School grades for Florida’s elementary and middle schools are out and across the state both the number of A schools and F schools have seen a sizable increase.
The Florida Department of Education released the results Friday morning.
Across the state, 962 elementary and middle schools earned A’s this year, up from 767 schools last year. However, the number of schools earning F’s also increased statewide from 106 last year to 178 this year.
The increase in F-grades this year was reflected in Duval County Public Schools where a total of 22 traditional public and charter schools across the district receive an F. That’s up from 11 last year.
Thirty-two public and charter schools in the district--roughly a quarter--received A’s this year. Last year, there were 32 schools that received A’s as well.
Friday morning, Florida Deputy Commissioner of Accountability Juan Copa said the increase in F scores across the state was due in part to a legislative decision this year to change the minimum number of students required to calculate a score from 30 to 10.
“It’s been now reduced to 10, so we’re having more schools graded this year,” he said. “Many of those are high-performing schools but some of those are low-performing schools.”
In Duval, six of the schools that received F’s this year were charter schools, which typically house fewer students than traditional public schools. Two of the district’s A schools were charter schools this year.
Copa also cited the state’s safety net provision as another factor in the increase in F grades.
The provision which protects schools from dropping more than one letter grade within a year was implemented last year due concern over the reliability of the state’s grading system. The grades, based primarily on student assessment scores, determine future funding for schools as well as the future of the schools, themselves. Schools that receive too many consecutive F grades in a short period are in danger of being closed.
This year, 192 elementary and middle schools statewide benefited from the safety net. In Duval County, 27 schools benefited this year from the safety net.
Overall, Duval saw grade improvement in 21 of its elementary and middle schools. Sixty schools across the district dropped by at least one letter grade.
The district saw four schools improve two or more letter grades between 2013 and 2014, with Southside Estates Elementary School making the biggest leap from a D to an A.
Duval Schools Superintendent Nikolai Vitti said he wasn’t surprised by the grades.
"As superintendent, I don't wait for grades to be released to say we need to make a change. Most of these schools I anticipated either through interim data or the early release of scores," he said.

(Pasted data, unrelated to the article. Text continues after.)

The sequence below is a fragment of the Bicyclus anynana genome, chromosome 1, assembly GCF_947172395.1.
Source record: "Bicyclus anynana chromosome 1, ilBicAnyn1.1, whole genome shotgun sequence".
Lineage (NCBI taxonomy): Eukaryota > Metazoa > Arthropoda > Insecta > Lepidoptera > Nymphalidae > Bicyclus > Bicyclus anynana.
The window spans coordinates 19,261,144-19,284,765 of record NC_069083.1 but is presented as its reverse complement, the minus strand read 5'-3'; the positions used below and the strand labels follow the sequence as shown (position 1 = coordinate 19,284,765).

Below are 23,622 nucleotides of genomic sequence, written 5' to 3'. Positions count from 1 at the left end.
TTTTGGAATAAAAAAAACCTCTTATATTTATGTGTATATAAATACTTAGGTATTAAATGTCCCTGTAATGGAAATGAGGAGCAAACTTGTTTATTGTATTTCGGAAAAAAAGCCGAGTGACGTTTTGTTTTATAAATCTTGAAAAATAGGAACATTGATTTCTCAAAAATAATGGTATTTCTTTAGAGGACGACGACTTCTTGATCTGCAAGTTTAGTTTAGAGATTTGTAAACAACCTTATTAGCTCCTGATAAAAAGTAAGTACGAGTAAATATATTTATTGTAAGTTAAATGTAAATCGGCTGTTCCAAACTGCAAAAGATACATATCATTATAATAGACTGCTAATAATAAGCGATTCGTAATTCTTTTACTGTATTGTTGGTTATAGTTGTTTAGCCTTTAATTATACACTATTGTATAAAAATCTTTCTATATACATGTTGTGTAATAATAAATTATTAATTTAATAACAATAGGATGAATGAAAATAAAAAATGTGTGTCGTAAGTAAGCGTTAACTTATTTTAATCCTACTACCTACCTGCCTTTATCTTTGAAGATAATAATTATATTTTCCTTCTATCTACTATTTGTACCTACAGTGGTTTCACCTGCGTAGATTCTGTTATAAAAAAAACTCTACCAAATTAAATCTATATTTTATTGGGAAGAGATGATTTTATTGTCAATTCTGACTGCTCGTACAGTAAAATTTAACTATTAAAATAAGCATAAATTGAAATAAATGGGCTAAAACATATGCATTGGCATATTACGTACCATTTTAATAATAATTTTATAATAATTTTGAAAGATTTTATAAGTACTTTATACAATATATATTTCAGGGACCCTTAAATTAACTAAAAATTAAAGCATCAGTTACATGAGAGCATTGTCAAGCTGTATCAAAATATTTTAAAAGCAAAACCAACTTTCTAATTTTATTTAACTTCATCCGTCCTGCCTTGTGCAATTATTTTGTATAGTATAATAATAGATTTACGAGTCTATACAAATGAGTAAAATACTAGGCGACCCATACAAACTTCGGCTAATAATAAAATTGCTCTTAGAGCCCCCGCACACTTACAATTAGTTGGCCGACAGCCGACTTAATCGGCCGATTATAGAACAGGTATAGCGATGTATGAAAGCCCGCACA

Vitti said many of the changes aimed at improving school performance are already in the works, such as a series of recently launched initiatives aimed at the district's 36 lowest performing schools; and the more than 80 principal switches made in the district since he began his tenure as superintendent.
"We've changed over half our principals in the past year and a half and that's all about putting the right leader at the right school based on the needs of that school," he said.
He said the district does plan to focus on more early reading intervention and computer-based learning next year.
Across the First Coast, the number of A-schools increased since last year. Fourteen more schools received A's than in 2013.
Among highlights cited by the department data include:
· Baker County increased the number of elementary and middle schools earning a preliminary grade of A by one school in 2014, up from last year when the county had no schools with an A” Baker County has no schools with a preliminary grade of F for this year.
· Clay County increased the number of elementary and middle schools earning a preliminary grade of A by eight schools this year, with 58 percent of Clay County schools now earning an A compared to 31 percent in 2013. In addition, two Clay County schools improved two letter grades between this year and last year. Clay County has no schools with a preliminary grade of F.
· Columbia County increased the number of elementary and middle schools earning a preliminary grade of A by three schools in 2014, with 38 percent of Columbia County schools now earning an A compared to 17 percent in 2013.
· Nassau County increased the number of elementary and middle schools earning a preliminary grade of A by four schools in 2014, with 88 percent of Nassau County schools now earning an A compared to 38 percent in 2013. In addition, one Nassau County school, Yulee Middle School, improved two letter grades from a C to an A between 2013 and 2014. None of Nassau County’s school’s received preliminary grades of C, D or F.
· Putnam County increased the number of elementary and middle schools earning a preliminary grade of A by one school in 2014, with 13 percent of Putnam County schools now earning an A compared to 7 percent in 2013. In addition, two Putnam County schools improved two letter grades between 2013 and 2014.
· St. Johns County increased the number of elementary and middle schools earning a preliminary grade of A by two schools in 2013-14, with 61 percent of St. Johns County schools now earning an A compared to 56 percent in 2012-13. St. Johns County has no schools with a preliminary grade of F.
High school grades for the state will be released later this year.
This is the final year school grades will be calculated using the current formula. The new grading system next year will account for the new Florida Standards and the Florida Standards Assessment which will replace the FCAT. However, schools wouldn’t receive sanctions or penalties as a result of school grades issued in 2015, because the state plans to use the first year of the new test as a baseline to measure schools.
You can follow Rhema Thompson on Twitter @RhemaThompson.